Research Article: Loss of the TGFβ-Activating Integrin αvβ8 on Dendritic Cells Protects Mice from Chronic Intestinal Parasitic Infection via Control of Type 2 Immunity

Date Published: October 3, 2013

Publisher: Public Library of Science

Author(s): John J. Worthington, Joanna E. Klementowicz, Sayema Rahman, Beata I. Czajkowska, Catherine Smedley, Herman Waldmann, Tim Sparwasser, Richard K. Grencis, Mark A. Travis, P’ng Loke.


Chronic intestinal parasite infection is a major global health problem, but mechanisms that promote chronicity are poorly understood. Here we describe a novel cellular and molecular pathway involved in the development of chronic intestinal parasite infection. We show that, early during development of chronic infection with the murine intestinal parasite Trichuris muris, TGFβ signalling in CD4+ T-cells is induced and that antibody-mediated inhibition of TGFβ function results in protection from infection. Mechanistically, we find that enhanced TGFβ signalling in CD4+ T-cells during infection involves expression of the TGFβ-activating integrin αvβ8 by dendritic cells (DCs), which we have previously shown is highly expressed by a subset of DCs in the intestine. Importantly, mice lacking integrin αvβ8 on DCs were completely resistant to chronic infection with T. muris, indicating an important functional role for integrin αvβ8-mediated TGFβ activation in promoting chronic infection. Protection from infection was dependent on CD4+ T-cells, but appeared independent of Foxp3+ Tregs. Instead, mice lacking integrin αvβ8 expression on DCs displayed an early increase in production of the protective type 2 cytokine IL-13 by CD4+ T-cells, and inhibition of this increase by crossing mice to IL-4 knockout mice restored parasite infection. Our results therefore provide novel insights into how type 2 immunity is controlled in the intestine, and may help contribute to development of new therapies aimed at promoting expulsion of gut helminths.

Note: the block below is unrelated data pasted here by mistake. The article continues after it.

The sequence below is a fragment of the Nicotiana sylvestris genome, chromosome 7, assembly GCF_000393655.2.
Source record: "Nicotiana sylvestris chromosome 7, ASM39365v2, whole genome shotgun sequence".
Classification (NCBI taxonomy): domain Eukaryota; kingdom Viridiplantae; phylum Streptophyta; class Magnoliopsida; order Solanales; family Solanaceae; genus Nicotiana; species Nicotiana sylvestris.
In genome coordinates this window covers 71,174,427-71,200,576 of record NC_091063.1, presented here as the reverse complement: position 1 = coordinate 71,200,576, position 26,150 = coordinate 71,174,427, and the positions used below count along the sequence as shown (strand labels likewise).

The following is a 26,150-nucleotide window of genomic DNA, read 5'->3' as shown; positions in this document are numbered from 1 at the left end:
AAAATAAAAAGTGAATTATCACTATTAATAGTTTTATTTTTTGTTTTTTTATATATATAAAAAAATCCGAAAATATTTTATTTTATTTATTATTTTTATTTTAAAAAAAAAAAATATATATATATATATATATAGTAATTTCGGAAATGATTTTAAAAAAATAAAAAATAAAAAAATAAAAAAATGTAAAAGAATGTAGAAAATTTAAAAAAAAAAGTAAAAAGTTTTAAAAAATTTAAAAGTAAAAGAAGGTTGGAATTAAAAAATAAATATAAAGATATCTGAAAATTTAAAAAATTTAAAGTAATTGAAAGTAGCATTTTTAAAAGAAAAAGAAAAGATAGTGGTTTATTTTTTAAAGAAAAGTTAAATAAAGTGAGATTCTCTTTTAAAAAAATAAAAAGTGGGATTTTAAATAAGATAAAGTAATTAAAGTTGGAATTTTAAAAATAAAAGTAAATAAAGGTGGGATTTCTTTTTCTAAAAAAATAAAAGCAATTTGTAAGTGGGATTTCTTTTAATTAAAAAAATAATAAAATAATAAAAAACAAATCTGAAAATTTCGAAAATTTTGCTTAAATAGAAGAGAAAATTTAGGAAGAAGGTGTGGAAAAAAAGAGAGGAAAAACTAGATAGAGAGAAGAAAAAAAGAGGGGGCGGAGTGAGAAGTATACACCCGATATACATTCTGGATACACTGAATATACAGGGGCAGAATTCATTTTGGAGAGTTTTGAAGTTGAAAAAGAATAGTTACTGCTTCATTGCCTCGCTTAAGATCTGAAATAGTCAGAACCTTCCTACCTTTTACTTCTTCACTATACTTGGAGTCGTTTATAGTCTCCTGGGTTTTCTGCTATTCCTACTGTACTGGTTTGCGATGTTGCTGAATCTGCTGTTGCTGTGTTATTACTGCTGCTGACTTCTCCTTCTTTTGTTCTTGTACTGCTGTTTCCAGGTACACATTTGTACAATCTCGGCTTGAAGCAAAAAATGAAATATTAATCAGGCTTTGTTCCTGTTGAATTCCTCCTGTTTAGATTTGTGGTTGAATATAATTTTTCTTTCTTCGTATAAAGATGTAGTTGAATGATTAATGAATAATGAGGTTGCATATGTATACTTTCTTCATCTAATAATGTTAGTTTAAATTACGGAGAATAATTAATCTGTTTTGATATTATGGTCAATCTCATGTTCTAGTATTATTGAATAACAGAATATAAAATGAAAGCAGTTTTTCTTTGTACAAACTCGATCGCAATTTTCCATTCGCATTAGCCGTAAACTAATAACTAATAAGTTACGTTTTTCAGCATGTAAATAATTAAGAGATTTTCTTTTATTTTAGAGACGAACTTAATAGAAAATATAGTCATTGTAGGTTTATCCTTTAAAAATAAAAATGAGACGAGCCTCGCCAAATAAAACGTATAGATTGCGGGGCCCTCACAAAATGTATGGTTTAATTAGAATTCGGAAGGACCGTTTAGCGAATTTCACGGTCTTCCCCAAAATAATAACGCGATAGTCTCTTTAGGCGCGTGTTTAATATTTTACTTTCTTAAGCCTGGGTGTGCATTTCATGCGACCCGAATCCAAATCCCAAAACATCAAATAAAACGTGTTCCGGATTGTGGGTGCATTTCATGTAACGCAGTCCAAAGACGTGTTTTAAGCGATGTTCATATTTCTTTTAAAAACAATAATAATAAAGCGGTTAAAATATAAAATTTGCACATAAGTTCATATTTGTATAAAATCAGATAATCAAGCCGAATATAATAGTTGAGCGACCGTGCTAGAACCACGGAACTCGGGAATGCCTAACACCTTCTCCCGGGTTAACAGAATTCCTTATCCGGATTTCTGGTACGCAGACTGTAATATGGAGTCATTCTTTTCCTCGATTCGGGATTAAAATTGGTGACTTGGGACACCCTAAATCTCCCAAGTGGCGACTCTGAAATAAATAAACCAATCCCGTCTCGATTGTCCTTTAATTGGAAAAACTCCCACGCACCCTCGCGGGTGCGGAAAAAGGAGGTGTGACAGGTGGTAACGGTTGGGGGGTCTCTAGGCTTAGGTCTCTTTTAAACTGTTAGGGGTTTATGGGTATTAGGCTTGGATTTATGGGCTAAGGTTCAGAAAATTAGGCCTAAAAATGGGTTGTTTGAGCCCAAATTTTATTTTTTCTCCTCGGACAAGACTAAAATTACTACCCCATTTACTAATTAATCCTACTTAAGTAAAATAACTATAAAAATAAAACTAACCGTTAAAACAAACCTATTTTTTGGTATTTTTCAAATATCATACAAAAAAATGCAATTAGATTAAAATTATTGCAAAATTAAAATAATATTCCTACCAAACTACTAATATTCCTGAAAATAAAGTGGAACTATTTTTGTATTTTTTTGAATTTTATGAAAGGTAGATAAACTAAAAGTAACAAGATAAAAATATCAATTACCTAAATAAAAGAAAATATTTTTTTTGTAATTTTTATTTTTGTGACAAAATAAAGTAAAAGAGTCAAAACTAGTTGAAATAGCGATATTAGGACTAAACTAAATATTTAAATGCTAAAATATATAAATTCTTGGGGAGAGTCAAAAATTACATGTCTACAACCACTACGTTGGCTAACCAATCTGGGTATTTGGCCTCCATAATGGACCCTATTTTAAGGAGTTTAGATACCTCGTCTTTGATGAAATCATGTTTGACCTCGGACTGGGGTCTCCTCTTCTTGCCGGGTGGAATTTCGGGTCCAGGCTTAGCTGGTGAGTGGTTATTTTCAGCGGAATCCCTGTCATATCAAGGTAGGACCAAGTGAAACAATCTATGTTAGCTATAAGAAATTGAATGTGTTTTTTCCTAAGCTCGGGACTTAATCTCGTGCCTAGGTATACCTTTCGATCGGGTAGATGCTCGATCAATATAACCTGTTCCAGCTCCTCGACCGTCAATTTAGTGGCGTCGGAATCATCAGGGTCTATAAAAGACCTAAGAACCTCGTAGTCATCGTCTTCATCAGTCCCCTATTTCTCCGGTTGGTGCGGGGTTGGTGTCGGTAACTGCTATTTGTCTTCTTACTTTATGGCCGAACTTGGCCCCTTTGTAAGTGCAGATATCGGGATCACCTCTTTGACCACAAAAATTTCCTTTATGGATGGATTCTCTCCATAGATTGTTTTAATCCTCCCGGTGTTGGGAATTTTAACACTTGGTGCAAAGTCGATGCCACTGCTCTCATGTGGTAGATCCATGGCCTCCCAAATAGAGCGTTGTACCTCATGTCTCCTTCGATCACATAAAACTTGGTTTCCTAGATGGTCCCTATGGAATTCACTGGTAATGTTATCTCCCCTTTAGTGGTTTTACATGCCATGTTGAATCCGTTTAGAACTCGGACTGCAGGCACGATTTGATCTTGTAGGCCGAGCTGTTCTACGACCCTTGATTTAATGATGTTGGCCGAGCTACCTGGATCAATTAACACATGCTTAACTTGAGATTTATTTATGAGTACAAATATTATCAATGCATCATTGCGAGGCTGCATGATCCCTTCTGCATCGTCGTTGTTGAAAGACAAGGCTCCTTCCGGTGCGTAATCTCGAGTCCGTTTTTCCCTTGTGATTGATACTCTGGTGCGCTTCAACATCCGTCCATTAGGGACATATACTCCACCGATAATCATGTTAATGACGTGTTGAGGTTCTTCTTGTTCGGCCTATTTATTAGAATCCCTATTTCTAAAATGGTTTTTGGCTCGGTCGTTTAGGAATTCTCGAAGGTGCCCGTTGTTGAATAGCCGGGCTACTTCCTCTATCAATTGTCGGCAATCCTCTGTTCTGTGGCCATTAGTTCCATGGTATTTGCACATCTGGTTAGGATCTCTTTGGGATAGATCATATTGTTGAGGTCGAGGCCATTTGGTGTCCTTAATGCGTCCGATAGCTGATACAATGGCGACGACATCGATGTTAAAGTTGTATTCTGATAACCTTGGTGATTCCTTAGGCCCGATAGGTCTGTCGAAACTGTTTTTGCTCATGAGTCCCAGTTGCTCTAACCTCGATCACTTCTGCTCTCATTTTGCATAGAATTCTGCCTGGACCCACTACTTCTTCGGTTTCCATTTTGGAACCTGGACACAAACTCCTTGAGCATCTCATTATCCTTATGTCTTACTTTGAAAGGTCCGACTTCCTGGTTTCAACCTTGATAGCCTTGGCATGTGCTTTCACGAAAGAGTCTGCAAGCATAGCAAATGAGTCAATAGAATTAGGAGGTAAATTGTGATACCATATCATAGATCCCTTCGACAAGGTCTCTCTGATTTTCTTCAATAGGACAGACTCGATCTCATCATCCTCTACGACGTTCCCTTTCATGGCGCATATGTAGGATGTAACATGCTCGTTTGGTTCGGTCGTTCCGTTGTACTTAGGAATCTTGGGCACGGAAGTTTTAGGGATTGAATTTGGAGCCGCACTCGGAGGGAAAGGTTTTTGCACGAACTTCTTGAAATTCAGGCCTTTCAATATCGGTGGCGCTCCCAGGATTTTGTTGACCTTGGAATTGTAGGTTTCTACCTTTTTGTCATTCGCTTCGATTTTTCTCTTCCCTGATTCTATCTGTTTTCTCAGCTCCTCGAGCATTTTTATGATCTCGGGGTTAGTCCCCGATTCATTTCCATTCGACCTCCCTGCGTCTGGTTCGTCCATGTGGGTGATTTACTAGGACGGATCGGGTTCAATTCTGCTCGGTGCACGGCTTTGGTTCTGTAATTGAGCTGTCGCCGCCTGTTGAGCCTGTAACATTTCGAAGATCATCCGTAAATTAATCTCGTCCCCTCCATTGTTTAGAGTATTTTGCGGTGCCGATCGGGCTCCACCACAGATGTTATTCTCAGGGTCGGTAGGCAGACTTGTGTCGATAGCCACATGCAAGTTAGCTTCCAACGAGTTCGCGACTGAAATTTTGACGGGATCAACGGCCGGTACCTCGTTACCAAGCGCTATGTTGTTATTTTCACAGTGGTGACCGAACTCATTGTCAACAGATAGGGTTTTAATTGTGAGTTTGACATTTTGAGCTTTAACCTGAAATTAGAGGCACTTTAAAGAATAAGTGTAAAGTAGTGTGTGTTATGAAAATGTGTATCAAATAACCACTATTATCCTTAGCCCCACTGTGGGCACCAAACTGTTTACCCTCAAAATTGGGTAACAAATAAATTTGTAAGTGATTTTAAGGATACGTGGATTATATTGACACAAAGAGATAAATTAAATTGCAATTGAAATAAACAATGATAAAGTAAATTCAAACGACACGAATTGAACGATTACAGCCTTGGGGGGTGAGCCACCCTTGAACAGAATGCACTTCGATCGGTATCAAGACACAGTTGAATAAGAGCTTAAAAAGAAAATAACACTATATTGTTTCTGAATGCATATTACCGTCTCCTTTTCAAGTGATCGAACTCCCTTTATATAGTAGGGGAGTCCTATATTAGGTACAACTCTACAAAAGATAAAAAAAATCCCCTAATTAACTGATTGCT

Partial Text

Gastrointestinal parasitic helminth infections are extremely prevalent, affecting nearly one quarter of the world population. Development of chronic infection, defined as the presence of adult worms in the host, results in severe morbidity and health problems and has been heavily linked with promotion of poverty in affected regions [1]. Current treatments involve the use of anti-helminthic drugs to kill the parasite, but this does not prevent rapid re-infection with worms and encounters problems with drug resistance. As infections with these intestinal parasites are usually chronic, it is likely that helminths are able to influence the immune system to prevent their expulsion. Therefore, understanding the cellular and molecular pathways that regulate the immune response during helminth infection will be crucial in identifying novel therapeutic targets for these poorly managed infections.

Infection with intestinal helminths can result in either expulsion or development of chronic infection, often depending on the type of CD4+ T-cell response generated. Generally, a chronic infection results when inappropriate Th1 cytokine production occurs, as opposed to an inability of CD4+ T-cells to mount a response. Expulsion of the parasite relies on the production of Th2 cytokines, in particular IL-13 which drives a combination of cytokine-mediated expulsion mechanisms such as increased epithelial cell turnover in the intestine [27], enhanced mucus production [28] and increased production of RELM-β [29]. Our data now demonstrate an essential role for TGFβ and the TGFβ-activating integrin αvβ8 expressed by DCs in promoting chronic intestinal parasite infection, using T. muris, a mouse model of the prevalent human parasite Trichuris trichuria. We observed that TGFβ signalling in CD4+ T-cells is triggered early during T. muris infection, and antibody-mediated blockade of TGFβ function significantly protects mice from infection. Mechanistically, we find that enhanced TGFβ signalling in T-cells during infection occurs via expression of the TGFβ-activating integrin αvβ8 on DCs and that lack of this integrin on DCs completely protects mice from infection due to an enhanced protective Th2 response. We have therefore identified a novel pathway that regulates Th2 immune responses in the gut that could potentially be targeted to upregulate host protective immune responses during gut parasite infection.




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